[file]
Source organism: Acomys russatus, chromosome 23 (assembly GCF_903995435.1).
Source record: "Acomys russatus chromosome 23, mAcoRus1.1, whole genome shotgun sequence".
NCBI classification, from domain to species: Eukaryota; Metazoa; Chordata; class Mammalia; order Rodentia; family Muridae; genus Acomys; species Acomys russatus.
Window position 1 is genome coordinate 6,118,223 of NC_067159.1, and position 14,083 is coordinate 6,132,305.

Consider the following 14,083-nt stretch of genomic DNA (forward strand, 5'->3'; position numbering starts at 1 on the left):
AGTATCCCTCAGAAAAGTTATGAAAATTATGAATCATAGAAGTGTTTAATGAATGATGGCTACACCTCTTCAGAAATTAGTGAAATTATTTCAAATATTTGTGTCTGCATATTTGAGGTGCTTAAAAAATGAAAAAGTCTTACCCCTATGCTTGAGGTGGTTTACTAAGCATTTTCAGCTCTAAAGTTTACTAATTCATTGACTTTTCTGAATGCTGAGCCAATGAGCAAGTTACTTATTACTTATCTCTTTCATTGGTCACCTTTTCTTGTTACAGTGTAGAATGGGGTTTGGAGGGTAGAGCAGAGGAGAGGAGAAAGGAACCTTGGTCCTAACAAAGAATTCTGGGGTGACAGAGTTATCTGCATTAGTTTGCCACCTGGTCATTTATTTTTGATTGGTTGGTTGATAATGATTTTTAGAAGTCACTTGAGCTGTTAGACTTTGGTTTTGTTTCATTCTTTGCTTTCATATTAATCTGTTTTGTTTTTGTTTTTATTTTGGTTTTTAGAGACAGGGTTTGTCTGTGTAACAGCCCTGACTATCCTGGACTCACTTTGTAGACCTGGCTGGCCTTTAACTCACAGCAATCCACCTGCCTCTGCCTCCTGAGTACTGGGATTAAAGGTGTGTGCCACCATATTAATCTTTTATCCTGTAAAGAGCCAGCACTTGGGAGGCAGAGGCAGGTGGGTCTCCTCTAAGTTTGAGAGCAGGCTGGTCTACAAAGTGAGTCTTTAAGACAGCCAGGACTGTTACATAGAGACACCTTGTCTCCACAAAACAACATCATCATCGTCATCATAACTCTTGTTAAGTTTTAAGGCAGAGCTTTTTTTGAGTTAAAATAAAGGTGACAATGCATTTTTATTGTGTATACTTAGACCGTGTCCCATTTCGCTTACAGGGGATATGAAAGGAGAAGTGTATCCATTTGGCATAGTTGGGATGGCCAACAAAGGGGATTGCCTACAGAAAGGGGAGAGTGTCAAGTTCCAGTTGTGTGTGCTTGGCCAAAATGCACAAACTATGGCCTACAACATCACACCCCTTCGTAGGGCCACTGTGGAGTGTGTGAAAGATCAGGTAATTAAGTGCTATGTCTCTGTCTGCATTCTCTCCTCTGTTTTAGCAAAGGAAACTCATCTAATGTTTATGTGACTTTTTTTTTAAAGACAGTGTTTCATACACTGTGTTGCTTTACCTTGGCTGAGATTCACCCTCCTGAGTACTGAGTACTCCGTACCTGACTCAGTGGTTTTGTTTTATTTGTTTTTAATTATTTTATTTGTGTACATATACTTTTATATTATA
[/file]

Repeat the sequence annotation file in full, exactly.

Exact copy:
Source organism: Acomys russatus, chromosome 23 (assembly GCF_903995435.1).
Source record: "Acomys russatus chromosome 23, mAcoRus1.1, whole genome shotgun sequence".
NCBI classification, from domain to species: Eukaryota; Metazoa; Chordata; class Mammalia; order Rodentia; family Muridae; genus Acomys; species Acomys russatus.
Window position 1 is genome coordinate 6,118,223 of NC_067159.1, and position 14,083 is coordinate 6,132,305.

Consider the following 14,083-nt stretch of genomic DNA (forward strand, 5'->3'; position numbering starts at 1 on the left):
AGTATCCCTCAGAAAAGTTATGAAAATTATGAATCATAGAAGTGTTTAATGAATGATGGCTACACCTCTTCAGAAATTAGTGAAATTATTTCAAATATTTGTGTCTGCATATTTGAGGTGCTTAAAAAATGAAAAAGTCTTACCCCTATGCTTGAGGTGGTTTACTAAGCATTTTCAGCTCTAAAGTTTACTAATTCATTGACTTTTCTGAATGCTGAGCCAATGAGCAAGTTACTTATTACTTATCTCTTTCATTGGTCACCTTTTCTTGTTACAGTGTAGAATGGGGTTTGGAGGGTAGAGCAGAGGAGAGGAGAAAGGAACCTTGGTCCTAACAAAGAATTCTGGGGTGACAGAGTTATCTGCATTAGTTTGCCACCTGGTCATTTATTTTTGATTGGTTGGTTGATAATGATTTTTAGAAGTCACTTGAGCTGTTAGACTTTGGTTTTGTTTCATTCTTTGCTTTCATATTAATCTGTTTTGTTTTTGTTTTTATTTTGGTTTTTAGAGACAGGGTTTGTCTGTGTAACAGCCCTGACTATCCTGGACTCACTTTGTAGACCTGGCTGGCCTTTAACTCACAGCAATCCACCTGCCTCTGCCTCCTGAGTACTGGGATTAAAGGTGTGTGCCACCATATTAATCTTTTATCCTGTAAAGAGCCAGCACTTGGGAGGCAGAGGCAGGTGGGTCTCCTCTAAGTTTGAGAGCAGGCTGGTCTACAAAGTGAGTCTTTAAGACAGCCAGGACTGTTACATAGAGACACCTTGTCTCCACAAAACAACATCATCATCGTCATCATAACTCTTGTTAAGTTTTAAGGCAGAGCTTTTTTTGAGTTAAAATAAAGGTGACAATGCATTTTTATTGTGTATACTTAGACCGTGTCCCATTTCGCTTACAGGGGATATGAAAGGAGAAGTGTATCCATTTGGCATAGTTGGGATGGCCAACAAAGGGGATTGCCTACAGAAAGGGGAGAGTGTCAAGTTCCAGTTGTGTGTGCTTGGCCAAAATGCACAAACTATGGCCTACAACATCACACCCCTTCGTAGGGCCACTGTGGAGTGTGTGAAAGATCAGGTAATTAAGTGCTATGTCTCTGTCTGCATTCTCTCCTCTGTTTTAGCAAAGGAAACTCATCTAATGTTTATGTGACTTTTTTTTTAAAGACAGTGTTTCATACACTGTGTTGCTTTACCTTGGCTGAGATTCACCCTCCTGAGTACTGAGTACTCCGTACCTGACTCAGTGGTTTTGTTTTATTTGTTTTTAATTATTTTATTTGTGTACATATACTTTTATATTATA